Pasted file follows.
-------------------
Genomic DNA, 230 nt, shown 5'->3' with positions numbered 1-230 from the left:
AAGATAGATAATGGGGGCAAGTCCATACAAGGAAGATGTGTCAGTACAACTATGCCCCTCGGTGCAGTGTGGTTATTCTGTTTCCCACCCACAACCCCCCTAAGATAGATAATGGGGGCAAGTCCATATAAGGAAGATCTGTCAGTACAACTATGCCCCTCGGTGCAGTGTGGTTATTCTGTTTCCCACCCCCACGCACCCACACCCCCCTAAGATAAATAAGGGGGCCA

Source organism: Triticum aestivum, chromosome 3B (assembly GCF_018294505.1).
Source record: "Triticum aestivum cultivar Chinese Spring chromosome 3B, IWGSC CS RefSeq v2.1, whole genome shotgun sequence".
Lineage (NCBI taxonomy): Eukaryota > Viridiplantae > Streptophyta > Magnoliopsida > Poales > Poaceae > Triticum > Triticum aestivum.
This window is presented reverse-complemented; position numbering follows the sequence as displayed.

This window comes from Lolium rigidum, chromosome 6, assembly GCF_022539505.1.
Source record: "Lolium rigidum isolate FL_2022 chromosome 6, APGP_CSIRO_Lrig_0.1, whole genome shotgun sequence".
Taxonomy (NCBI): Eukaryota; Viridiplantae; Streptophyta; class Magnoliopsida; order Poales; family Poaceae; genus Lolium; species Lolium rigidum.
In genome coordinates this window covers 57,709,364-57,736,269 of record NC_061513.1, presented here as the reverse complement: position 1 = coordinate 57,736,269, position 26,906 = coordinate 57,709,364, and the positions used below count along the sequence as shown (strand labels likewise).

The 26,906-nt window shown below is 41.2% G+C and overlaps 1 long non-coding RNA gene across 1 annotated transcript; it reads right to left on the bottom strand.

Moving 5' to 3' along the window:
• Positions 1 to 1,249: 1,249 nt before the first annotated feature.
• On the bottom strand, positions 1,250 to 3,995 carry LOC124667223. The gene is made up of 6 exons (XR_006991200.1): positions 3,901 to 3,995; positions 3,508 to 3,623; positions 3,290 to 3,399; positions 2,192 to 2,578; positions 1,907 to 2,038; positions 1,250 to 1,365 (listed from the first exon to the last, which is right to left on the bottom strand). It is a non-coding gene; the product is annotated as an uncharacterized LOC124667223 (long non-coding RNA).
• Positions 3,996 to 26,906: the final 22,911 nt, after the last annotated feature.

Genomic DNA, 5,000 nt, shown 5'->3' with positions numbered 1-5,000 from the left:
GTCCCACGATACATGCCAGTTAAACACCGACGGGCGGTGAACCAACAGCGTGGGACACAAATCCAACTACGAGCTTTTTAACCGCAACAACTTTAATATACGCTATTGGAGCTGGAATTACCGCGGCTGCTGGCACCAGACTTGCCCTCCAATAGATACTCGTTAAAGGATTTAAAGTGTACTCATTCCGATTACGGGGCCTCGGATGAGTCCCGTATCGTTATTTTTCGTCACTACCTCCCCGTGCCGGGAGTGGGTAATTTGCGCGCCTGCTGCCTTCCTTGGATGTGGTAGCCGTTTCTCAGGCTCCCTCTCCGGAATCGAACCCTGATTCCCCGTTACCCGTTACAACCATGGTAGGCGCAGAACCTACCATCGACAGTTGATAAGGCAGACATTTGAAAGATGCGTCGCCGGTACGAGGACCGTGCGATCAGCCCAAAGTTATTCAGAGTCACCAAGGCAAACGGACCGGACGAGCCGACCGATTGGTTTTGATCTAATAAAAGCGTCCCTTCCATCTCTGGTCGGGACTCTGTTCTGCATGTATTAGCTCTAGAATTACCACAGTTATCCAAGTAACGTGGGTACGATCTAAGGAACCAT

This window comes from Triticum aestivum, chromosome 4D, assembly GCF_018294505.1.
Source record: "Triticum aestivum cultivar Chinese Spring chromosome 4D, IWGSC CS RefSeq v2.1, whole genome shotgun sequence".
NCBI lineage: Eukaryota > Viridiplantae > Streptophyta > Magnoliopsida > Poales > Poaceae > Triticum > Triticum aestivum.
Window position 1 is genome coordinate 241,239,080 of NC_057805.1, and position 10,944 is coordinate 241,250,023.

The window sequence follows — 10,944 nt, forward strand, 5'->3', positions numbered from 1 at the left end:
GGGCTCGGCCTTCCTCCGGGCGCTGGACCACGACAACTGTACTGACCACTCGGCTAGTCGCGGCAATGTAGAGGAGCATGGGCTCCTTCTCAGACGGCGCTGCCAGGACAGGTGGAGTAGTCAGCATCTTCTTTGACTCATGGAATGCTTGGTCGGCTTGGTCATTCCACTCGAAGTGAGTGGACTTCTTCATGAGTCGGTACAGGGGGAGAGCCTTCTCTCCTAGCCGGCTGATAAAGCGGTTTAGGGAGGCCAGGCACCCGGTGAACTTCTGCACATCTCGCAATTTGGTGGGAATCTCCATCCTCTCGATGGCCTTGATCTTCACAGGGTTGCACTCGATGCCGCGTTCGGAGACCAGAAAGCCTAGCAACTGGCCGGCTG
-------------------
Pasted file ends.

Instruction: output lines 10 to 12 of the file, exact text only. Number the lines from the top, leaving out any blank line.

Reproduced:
In genome coordinates this window covers 57,709,364-57,736,269 of record NC_061513.1, presented here as the reverse complement: position 1 = coordinate 57,736,269, position 26,906 = coordinate 57,709,364, and the positions used below count along the sequence as shown (strand labels likewise).

The 26,906-nt window shown below is 41.2% G+C and overlaps 1 long non-coding RNA gene across 1 annotated transcript; it reads right to left on the bottom strand.

Moving 5' to 3' along the window: